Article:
Planning Minister Richard Wynne
Over lunch today with Committee for Melbourne members, Planning Minister Richard Wynne spoke about some of the priority areas for planning going forward. Within four kilometers of 101 Collins Place, in the heart of the Melbourne CBD, we have 640 hectares of developable land. In the City of Wyndham, there are 74 children born every week – enough to fill three classrooms. We have a rapidly growing population, and by far and away the largest area of inner city developable area of any major Australian capital. But we need to think more creatively about affordable housing options, look more sensibly at urban infill along our transport corridors, set some clearer principles for development approvals, and think about becoming a more energy efficient city. As the Minister noted, this means we need to work better to get our planning right. We need to innovate, learn from past mistakes and fill in the urban planning gap between design and development. Most importantly though, we need to put politics aside and look for bipartisan support on our long-term vision.
Tulla Widening & Western Distributor projects
The announcement the much needed Tullamarine Freeway and CityLink project PPP is finally set to go ahead after a post-election stall is good news, and Transurban’s Western Distributor project should also get the nod. The Tulla Widening project will add capacity between the city and Melbourne airport, reportedly improving travel time by up to 20 minutes, as well as deal with bottlenecks around the Bolte Bridge and West Gate Freeway connections. The Western Distributor proposal, which includes an essential second river crossing that will ease pressure on the West Gate Bridge, is a key building block in finally connecting the east and west sides of greater Melbourne. Primarily funded by Transurban, together these projects will build vital capacity on our freeways. While many want to buy into the roads versus rail debate, this is not an either-or discussion. There are areas in and around the greater metropolitan area that do not have ready access to public transport options, and there is a freight task we need to consider as well. These projects are good ideas. Let’s get the building phase underway. More information from Transurban.
A sensible talk on funding mechanisms needed
Raising the question of direct and indirect user pays mechanisms to help fund infrastructure is controversial, but necessary. In fact, in 2012 the Committee raised these issues in our Moving Melbourne: A Transport Funding and Financing Discussion Paper. While we have become quite comfortable with direct charges like tolls on freeways and public transport travel fares, we are not so welcoming of concepts like business or property developer contributions. There are many good examples of value capture mechanisms having been successfully implemented, in particular the Business Rates Supplement being used to part fund the London Crossrail project – a charge in fact voted in by businesses in the area themselves. In The Age today, CEO Kate Roffey noted that as a sophisticated and smart city we can, and must, have a sensible conversation around how we can all make a reasonable contribution if we want to fund our infrastructure build at the rate we need. The big upside of contributing is that it places the pressure directly on government to hypothecate, and when you refocus the discussion to say we will contribute to that specific project that does benefit my business or provide value uplift, you get a completely different conversation.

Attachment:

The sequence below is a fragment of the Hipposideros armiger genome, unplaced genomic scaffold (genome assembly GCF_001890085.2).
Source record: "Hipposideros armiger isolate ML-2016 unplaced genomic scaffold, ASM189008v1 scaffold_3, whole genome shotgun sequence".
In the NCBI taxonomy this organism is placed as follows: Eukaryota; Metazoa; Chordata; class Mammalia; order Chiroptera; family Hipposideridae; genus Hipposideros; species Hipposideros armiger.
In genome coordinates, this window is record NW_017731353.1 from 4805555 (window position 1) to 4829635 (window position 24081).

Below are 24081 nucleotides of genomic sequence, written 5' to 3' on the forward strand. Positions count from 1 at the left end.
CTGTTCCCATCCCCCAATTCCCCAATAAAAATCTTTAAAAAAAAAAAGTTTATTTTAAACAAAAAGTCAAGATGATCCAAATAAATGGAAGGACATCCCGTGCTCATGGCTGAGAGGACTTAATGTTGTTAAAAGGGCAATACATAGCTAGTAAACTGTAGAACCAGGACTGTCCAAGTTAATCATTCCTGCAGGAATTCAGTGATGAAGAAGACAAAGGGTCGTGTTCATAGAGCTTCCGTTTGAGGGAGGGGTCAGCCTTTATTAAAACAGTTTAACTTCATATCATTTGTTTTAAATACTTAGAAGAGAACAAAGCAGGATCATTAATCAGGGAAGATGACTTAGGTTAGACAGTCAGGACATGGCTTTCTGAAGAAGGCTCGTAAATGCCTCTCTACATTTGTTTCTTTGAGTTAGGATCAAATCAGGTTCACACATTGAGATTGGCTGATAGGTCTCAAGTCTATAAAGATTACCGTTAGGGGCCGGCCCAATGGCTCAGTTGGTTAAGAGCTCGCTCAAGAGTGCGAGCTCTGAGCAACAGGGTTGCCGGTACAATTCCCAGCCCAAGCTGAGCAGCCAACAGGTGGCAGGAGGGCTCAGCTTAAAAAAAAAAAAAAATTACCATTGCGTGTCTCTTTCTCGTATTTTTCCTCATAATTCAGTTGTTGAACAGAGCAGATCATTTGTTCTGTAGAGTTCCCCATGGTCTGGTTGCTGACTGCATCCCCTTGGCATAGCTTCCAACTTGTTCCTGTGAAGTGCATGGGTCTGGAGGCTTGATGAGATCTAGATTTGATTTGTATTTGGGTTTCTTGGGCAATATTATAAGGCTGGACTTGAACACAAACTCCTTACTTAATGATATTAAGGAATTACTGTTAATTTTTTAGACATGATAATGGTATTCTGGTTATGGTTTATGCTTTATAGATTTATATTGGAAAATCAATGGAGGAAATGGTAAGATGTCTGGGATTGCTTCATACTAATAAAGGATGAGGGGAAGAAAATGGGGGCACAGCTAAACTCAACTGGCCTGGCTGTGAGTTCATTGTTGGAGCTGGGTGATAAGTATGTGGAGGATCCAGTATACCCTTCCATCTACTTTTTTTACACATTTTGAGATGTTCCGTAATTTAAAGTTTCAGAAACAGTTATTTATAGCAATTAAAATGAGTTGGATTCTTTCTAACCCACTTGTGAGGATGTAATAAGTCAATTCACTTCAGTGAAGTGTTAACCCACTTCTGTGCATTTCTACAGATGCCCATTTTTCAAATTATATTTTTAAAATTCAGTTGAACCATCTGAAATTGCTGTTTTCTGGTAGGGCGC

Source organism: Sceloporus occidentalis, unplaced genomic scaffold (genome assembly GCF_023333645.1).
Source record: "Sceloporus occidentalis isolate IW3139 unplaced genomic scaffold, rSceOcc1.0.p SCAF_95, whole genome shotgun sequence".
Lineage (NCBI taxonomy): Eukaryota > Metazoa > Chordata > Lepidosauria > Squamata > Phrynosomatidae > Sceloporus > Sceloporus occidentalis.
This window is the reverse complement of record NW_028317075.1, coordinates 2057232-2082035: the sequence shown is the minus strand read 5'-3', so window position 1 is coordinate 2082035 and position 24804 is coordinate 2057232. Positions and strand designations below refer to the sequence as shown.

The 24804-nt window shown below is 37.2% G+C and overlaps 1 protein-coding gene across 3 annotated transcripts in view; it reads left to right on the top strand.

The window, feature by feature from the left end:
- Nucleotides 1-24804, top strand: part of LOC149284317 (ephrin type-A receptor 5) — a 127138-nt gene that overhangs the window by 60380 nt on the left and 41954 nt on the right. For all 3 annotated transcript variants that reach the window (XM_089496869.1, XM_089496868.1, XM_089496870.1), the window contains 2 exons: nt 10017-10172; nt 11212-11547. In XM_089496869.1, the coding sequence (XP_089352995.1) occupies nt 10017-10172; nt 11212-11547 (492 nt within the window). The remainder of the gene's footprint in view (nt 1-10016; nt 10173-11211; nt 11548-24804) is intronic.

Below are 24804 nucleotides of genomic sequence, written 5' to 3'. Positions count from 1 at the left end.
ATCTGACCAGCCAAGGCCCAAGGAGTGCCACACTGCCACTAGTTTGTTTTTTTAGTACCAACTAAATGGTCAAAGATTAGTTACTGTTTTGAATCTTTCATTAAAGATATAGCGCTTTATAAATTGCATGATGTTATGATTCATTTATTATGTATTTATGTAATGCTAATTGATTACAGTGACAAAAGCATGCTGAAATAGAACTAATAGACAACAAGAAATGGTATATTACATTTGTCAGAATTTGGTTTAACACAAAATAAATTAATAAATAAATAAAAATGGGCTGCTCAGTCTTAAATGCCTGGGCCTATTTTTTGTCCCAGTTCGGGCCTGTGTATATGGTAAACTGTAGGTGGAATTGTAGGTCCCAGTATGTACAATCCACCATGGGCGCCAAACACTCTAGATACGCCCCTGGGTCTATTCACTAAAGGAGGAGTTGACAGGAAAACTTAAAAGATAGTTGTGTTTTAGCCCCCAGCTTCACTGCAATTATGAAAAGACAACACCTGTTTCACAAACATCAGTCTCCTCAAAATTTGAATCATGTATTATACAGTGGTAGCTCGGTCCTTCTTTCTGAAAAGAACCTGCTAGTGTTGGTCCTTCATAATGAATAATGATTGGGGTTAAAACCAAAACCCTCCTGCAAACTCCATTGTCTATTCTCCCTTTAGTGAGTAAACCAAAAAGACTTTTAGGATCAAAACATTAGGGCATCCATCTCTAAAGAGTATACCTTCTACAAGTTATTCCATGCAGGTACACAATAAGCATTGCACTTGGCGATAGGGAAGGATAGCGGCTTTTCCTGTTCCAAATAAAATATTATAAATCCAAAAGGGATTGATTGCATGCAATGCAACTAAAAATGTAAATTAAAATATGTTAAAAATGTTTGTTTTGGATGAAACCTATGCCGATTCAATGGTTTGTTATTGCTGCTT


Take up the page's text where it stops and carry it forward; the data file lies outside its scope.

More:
Securing Avalon flights important for our future
This week’s announcement from the Andrews government to secure Jetstar flights from Avalon airport for the next 10 years under a $26 million deal is an important step in retaining a second domestic airport in the greater Melbourne area. You only need to look to Sydney as it struggles to secure agreement over a second airport location to realise that part of this deal is about providing some security for our future needs. Finding a parcel of land close enough to any city to accommodate an airport is difficult, and once gone, the chances of getting this land back in the future when needed are slim. Securing this facility now for the future is crucial, as is the process of zoning nearby land to ensure that the curfew-free status of our airports is retained in perpetuity.
Hume City Council are looking to take an innovative step forward by introducing solar-powered compactor bins into their parks and reserves. These Australian-built solar bins have their own internal compactors that regularly crush rubbish thereby providing an eight-fold increase in can capacity. Equipped with Wi-Fi, these bins also send out alerts when they are almost full meaning they can be emptied as and when needed. They are more expensive to install than the traditional trash can, but in the long-run the savings appear to add up. Having these bins in New York’s Times Square has reduced bin emptying requirements from nine times daily to three. Iin Nambucca Heads, New South Wales, a 200km per day rubbish collection trip has been reduced down to 50kms. Innovations that change the world are sometimes so simple, we wonder why they are not the norm rather than the exception.